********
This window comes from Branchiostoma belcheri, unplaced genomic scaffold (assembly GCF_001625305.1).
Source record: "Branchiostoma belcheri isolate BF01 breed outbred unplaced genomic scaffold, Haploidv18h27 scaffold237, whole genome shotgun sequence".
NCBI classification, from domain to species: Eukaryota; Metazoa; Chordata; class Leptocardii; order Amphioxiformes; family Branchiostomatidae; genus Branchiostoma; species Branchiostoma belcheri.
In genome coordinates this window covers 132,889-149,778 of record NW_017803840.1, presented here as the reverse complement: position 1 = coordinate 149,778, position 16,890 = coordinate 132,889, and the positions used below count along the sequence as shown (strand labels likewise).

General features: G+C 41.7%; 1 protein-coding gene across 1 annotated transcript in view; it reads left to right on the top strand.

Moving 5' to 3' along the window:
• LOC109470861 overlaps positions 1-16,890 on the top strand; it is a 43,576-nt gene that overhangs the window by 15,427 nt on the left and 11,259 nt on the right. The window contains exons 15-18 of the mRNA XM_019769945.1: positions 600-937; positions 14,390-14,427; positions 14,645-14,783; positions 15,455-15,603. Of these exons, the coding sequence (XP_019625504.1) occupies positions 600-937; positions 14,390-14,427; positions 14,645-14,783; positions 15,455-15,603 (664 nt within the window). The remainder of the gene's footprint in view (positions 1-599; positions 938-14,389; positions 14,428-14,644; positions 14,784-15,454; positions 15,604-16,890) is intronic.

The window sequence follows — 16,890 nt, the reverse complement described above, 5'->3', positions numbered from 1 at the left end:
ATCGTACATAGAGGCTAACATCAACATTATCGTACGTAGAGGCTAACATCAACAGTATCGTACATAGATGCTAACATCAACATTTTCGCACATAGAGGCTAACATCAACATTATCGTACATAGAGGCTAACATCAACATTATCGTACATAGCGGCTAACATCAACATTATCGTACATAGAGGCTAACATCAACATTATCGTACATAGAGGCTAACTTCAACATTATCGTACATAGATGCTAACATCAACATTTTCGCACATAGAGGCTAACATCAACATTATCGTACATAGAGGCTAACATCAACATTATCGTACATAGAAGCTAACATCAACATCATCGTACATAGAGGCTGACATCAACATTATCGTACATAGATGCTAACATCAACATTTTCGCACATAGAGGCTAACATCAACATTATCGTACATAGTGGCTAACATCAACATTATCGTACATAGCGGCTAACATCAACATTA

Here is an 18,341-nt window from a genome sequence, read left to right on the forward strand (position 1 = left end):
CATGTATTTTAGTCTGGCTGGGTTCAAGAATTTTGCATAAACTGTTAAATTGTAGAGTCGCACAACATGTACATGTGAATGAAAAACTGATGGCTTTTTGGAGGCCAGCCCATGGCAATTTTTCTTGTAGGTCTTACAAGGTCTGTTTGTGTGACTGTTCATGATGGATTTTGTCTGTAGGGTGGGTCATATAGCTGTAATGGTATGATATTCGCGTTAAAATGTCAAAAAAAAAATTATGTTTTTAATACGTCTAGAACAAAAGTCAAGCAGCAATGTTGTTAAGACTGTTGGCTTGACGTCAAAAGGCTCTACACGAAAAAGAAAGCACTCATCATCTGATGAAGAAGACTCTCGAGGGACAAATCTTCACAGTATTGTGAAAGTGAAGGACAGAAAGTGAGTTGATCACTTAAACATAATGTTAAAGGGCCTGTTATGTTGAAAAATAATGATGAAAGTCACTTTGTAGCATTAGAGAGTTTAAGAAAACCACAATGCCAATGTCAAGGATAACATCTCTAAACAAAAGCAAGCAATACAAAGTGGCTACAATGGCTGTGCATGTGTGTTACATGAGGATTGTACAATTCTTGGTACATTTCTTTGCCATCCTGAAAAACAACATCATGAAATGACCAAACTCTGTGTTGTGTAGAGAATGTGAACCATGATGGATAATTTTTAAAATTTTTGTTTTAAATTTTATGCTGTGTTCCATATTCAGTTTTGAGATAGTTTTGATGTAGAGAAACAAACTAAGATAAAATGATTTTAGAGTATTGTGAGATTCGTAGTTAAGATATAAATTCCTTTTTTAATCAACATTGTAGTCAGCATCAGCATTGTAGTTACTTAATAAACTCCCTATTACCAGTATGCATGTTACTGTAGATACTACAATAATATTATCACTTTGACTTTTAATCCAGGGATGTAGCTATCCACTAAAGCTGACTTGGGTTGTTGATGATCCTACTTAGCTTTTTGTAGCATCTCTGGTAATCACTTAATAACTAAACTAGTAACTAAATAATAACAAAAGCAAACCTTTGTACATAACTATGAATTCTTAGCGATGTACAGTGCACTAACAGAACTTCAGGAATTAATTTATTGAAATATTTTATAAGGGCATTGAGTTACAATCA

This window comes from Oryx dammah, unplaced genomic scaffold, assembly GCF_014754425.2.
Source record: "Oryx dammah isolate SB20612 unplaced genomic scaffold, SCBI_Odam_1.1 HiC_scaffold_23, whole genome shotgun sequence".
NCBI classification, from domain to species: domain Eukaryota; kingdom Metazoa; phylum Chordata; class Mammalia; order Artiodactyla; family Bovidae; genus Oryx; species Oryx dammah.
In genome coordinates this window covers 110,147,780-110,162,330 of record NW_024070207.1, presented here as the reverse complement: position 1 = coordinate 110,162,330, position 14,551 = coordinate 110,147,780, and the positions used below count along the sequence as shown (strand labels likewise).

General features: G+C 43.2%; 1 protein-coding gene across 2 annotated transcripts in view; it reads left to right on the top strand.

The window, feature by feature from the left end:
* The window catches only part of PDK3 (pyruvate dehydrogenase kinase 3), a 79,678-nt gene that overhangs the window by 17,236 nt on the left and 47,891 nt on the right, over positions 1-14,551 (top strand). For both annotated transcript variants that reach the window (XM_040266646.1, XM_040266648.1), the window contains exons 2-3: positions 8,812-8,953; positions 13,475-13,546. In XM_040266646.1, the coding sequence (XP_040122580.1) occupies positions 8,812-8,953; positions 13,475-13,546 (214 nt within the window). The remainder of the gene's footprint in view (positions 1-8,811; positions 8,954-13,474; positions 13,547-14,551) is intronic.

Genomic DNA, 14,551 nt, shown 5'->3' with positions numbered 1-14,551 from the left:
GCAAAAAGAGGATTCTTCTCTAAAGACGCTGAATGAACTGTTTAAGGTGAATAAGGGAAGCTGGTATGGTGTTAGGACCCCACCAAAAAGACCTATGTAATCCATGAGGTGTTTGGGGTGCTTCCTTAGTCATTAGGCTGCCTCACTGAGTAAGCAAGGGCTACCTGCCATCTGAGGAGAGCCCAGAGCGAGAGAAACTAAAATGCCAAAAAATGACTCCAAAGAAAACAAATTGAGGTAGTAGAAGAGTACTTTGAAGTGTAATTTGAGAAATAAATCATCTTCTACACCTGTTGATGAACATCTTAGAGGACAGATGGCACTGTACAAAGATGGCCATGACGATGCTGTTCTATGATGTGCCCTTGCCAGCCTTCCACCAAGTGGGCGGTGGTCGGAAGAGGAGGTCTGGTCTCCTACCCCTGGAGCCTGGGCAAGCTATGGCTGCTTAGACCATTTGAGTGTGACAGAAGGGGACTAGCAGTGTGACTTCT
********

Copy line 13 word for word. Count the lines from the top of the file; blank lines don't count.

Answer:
Source record: "Oryx dammah isolate SB20612 unplaced genomic scaffold, SCBI_Odam_1.1 HiC_scaffold_23, whole genome shotgun sequence".